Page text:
Firmly nestled between several prominent mesas and bluffs rising out of the Barrens’ scrubland terrain, the Crossroads had long been a major trade hub for goods and people traveling to and from the capital city. The roads nearby were well-patrolled by experienced Horde guards, it lay within relatively easy reach of other important Horde holdings, and it provided a safe and direct line to the goblin port city of Ratchet, where one could hire a steamer ship to sail across the Great Sea. I was glad to finally arrive, having not much more direction from the guards of Ogrimmar than to “follow the road South,” and I quickly made my way to the large inn, overseen by a grey-haired tauren named Boorand.
Though they were full members of the Horde – just like orcs, trolls, and several stranger races from the Eastern Continent – I had never seen one of the steer-headed cow people up close before. Bipedal, but with enormous hooves at the base of their legs, I did my best not to stare at the kindly proprietor who saw me to my temporary lodging. He kept a clean inn, and had meat on the fire for those wanting a little substance with their morning repast. Beneath his long horns his eyes were gentle, and I was glad to see that, however his life had lead him, he looked comfortable wielding a broom, rather than some dangerous implement of war.
He was kind enough to point out the major town landmarks, mainly the flight master, halls for training, and the various smiths and merchants that could help provision me for my journey, whichever direction it lead me. In the middle of town stood a tall signpost, proudly directing visitors to all manner of places, including many whose name I didn’t recognize. Regional geography wasn’t a big topic, growing up on the farm, and though my sister talked a little about her adventures when she returned home on leave, there were so many place names they all got jumbled in my head. Recognizing my passing confusion, Boorand suggested that there were locals always looking for strong orcs to help with various tasks, in case I felt the need to settle a bit before heading out again. I thanked the large innkeeper and gnawed on tough pack jerky as I walked through the town, finding my way around.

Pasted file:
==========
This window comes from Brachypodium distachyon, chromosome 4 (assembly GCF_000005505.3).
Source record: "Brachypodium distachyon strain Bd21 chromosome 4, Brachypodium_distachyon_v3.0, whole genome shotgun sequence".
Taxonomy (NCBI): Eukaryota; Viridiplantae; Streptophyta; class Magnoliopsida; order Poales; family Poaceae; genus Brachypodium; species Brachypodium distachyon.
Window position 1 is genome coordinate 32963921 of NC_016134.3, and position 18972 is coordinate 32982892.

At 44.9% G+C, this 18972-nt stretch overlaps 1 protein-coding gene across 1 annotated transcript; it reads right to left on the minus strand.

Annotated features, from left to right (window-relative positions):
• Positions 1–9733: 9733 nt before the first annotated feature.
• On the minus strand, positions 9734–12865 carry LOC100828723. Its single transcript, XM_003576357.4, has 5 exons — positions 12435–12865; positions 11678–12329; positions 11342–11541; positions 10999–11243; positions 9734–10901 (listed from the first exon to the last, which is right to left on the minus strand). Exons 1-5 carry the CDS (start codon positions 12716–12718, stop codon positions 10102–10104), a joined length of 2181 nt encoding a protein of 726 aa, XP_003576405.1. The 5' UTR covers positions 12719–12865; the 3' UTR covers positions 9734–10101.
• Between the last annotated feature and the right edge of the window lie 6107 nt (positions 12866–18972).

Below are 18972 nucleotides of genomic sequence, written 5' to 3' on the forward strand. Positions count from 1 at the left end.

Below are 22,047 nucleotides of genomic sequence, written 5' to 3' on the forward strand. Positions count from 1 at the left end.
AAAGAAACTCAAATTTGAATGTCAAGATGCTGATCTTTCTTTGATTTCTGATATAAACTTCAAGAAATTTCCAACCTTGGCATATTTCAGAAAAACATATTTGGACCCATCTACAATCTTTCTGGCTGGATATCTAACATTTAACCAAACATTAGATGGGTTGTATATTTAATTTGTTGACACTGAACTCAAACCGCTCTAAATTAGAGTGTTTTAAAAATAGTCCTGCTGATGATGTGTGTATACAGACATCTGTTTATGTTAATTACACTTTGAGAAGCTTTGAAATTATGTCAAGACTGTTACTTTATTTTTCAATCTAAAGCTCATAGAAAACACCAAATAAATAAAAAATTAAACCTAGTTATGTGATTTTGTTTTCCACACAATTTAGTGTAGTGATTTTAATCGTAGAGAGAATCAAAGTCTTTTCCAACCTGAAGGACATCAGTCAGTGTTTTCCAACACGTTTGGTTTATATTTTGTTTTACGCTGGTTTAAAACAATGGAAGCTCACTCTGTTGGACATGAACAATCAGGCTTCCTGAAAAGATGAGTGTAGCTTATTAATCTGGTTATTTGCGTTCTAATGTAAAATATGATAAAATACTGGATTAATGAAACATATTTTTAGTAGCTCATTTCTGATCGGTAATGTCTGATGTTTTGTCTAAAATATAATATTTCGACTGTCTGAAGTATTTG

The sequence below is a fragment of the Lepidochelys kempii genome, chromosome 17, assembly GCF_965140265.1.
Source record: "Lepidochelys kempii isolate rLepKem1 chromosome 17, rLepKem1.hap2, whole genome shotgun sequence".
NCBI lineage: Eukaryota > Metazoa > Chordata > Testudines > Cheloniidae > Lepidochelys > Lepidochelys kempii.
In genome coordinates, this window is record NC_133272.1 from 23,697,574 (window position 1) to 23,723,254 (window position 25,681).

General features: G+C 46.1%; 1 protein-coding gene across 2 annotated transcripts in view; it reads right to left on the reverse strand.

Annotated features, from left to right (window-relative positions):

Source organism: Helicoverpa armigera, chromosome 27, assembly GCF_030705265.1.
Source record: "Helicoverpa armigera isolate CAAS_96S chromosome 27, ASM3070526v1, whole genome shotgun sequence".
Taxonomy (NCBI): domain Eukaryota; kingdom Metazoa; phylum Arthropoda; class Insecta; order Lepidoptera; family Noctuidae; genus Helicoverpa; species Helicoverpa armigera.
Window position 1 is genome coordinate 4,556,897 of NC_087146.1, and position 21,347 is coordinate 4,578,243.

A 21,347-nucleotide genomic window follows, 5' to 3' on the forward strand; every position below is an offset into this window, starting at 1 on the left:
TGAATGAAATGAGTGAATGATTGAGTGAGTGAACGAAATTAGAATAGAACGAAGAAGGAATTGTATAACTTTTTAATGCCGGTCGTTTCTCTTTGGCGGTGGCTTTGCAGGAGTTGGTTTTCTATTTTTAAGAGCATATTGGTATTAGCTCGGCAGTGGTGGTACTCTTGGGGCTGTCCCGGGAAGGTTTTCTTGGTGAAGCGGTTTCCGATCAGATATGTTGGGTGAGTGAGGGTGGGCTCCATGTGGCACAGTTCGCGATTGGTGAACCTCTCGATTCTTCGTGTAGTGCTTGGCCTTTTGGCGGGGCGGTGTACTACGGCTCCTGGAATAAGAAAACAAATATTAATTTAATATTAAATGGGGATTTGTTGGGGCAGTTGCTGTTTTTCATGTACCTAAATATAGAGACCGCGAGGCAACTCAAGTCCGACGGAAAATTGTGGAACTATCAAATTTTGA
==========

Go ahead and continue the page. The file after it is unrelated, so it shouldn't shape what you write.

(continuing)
In talking with a caravan master, lashing his team for a long trip Westward, I learned there were several ways I could get to Tanaris, though all of them posed “a lot of risk.” The most straight-forward route, he mused while adjusting harnesses and securing loads, would be to head directly South, into the Southern Barrens, into Thousand Needles, and finally straight through to the desert. I hesitated to ask him how long a journey that would be – I genuinely didn’t want my confidence shaken if he were to answer that it would take a month or more. Alternatively, he added, after brief contemplation, I could skirt the edge of the Southern Barrens, make my way across the Dustwallow Marsh, and then slip across the wide bay that formed the Eastern edge of Thousand Needles. He didn’t offer his suggestion as to which I may find more palatable, but I thanked him for his information all the same – he had given me a lot to think about as I returned to the inn and asked for a map of the area.
Over lunch, which really felt more like dinner, I studied the hand-drawn cartography, marveling at the people who had hiked, ridden, and marched across the whole of the continent, paving the way for future travelers. The inn’s map wasn’t strictly to scale, at least that’s what the big warning near the bottom said, but it gave me an idea of the size, or at least direction, of the trip ahead. Both the Southern Barrens and Dustwallow Marsh had cautionary marks and symbols, some apparently quite recently added, to warn against known dangers. I knew the journey would be difficult and dangerous – I was trying to sort out which path would provide the least risk to life and limb as I sought my sister.
Catching myself falling asleep at the long table, I resolved to make decisions after I had a good rest. Thanking the innkeeper for his hospitality and the quality of the food – it was very good, after all – I lay down in the not-exactly-soft bed and quickly fell to a deep and travel-weary slumber. The next day would come soon enough, and with it more adventures, I had no doubt.